The law may describe acts of natural disaster beyond human control as “acts of God,” but that isn’t stopping finger pointing from the right and left for wildfires whipping across Southern California fanned by Santa Ana winds.
The CBS program “60 Minutes” on Sunday reported on “a new age of mega-fires–forest infernos 10 times bigger than the fires we’re used to seeing” that scientists believe result from global warming.
On the other side, conservatives blamed environmental groups like the Sierra Club whose forced changes to cut down on logging of old forests allowed unabated growth to underbrush that becomes a tinderbox during a prolonged drought.
USA Today reported Tuesday afternoon that more than 500,000 people have been forced from their homes by out-of-control fires raging for a third day. Flames had destroyed more than 1,300 homes and businesses and burned over a third of a million acres. At least two people had died and 45 were injured, including 16 firefighters from the 7,000 who are battling the blaze.
The disaster became not only fodder for the latest arguments over the impact of global warming on weather patterns, but also reopened old debates about the influence of environmental groups on the state’s forest-management policies.
Science magazine carried a research article in August 2006 that concluded changing climate is a greater influence than forest management on the frequency and intensity of wildfires.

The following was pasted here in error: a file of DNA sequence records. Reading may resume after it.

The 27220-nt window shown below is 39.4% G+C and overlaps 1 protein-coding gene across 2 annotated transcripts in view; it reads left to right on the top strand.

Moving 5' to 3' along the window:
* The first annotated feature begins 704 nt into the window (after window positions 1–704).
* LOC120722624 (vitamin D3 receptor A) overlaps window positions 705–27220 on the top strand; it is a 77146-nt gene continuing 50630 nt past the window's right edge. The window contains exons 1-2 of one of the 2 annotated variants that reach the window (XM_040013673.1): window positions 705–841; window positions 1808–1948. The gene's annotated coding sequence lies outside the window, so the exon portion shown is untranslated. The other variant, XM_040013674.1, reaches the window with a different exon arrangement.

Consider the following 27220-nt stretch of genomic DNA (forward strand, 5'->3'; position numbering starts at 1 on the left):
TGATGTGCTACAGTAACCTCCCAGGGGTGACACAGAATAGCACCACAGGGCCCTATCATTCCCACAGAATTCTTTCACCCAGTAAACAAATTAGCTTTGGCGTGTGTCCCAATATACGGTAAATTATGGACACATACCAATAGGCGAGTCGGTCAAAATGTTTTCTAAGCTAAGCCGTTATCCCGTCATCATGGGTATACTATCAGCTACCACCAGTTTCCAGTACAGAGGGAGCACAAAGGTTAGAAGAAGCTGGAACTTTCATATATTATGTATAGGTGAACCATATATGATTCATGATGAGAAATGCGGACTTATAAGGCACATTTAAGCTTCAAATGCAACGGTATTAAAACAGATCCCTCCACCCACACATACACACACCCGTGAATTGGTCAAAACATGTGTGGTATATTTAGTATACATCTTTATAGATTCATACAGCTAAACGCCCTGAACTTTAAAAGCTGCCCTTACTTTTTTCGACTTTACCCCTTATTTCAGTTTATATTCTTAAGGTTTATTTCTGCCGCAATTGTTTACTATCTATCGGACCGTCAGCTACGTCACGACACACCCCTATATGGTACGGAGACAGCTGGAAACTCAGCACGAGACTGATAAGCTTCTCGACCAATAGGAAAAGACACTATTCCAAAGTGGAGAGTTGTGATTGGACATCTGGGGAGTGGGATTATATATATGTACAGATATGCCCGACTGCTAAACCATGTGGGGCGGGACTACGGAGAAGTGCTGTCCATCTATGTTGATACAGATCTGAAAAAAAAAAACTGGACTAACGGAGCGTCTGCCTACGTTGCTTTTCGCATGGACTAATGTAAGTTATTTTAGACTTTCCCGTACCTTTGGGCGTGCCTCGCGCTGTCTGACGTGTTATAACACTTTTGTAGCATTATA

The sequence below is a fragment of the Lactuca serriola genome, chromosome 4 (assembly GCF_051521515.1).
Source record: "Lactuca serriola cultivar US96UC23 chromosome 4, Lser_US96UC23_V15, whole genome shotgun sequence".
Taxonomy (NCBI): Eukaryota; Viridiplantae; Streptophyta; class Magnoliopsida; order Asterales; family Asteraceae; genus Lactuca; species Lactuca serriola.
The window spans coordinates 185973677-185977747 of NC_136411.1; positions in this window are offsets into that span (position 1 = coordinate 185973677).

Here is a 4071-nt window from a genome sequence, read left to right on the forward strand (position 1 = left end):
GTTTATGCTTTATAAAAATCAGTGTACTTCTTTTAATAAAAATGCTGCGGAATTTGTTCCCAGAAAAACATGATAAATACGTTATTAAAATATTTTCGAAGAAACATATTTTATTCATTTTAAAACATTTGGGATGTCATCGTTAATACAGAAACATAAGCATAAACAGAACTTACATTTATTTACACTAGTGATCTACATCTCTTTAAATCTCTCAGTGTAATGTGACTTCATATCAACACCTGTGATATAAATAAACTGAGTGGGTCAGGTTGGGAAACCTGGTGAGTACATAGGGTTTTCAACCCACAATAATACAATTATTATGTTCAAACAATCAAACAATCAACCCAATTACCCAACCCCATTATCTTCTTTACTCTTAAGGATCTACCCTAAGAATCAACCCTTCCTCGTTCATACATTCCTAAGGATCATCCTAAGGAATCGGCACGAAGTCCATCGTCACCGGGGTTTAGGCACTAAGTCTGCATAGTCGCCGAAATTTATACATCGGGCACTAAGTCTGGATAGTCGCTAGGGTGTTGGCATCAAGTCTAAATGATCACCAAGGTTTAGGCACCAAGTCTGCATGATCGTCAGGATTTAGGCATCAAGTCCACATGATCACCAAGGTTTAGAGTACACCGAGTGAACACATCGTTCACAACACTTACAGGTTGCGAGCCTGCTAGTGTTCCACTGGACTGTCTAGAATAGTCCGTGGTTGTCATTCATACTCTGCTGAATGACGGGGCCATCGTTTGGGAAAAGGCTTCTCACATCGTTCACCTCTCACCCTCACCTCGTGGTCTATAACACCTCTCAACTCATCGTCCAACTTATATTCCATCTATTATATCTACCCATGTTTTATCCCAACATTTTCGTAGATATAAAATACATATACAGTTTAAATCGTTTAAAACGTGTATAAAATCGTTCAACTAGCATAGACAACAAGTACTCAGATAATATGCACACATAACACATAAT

A fact sheet by the Union of Concerned Scientists said if the average statewide temperatures continue to rise, the risk of large wildfires in California is expected to increase about 20 percent by 2050 and 50 percent by the end of the century.
But a columnist for Alan Keyes’ Renew America Web site said it isn’t global warming that is behind the current mega-fires in western forests, but rather the “success” of the Sierra Club and other “city-slicker environmentalists” who forced changing of logging and brush control that led to a buildup of fuel.
“Those who know the forests have been warning for years these kinds of fires would happen,” wrote Mary Mostert, a political writer who lived on the edge of a forest in northern California from 1975 to 1999.
“It was just about 100 years ago that America began to try to protect the national forests by quickly putting out any fire,” she wrote. “About 30 years ago, the environmentalists began their determined and largely successful effort to halt logging in our forests.”
“So, what has happened in those largely conifer Western forests in the meantime?” she asked. “They have been largely overrun by brush that creates the kind of mammoth fires we are now witnessing in the West. Fire is nature’s way of keeping conifer forests healthy, as even the Sierra Club is now belatedly beginning to comprehend. Without the small regular fires that we have been putting out in our forests for the last 100 years, what we now have are forests overrun by brush that not only strangles the conifers but also changes the ecology of the conifer forests.”
Radio commentator Rush Limbaugh said the Sierra Club “creates tinderboxes out of forests.”
“Of course, this is a built-in recipe for the wackos to blame global warming for all of this when these are common,” Limbaugh said. “Fires are common ¦. The Sierra Club will not let you get in there–none of the environmentalists will–and get rid of the dead junk that is at the bottom of these forests that is just like kindling wood.”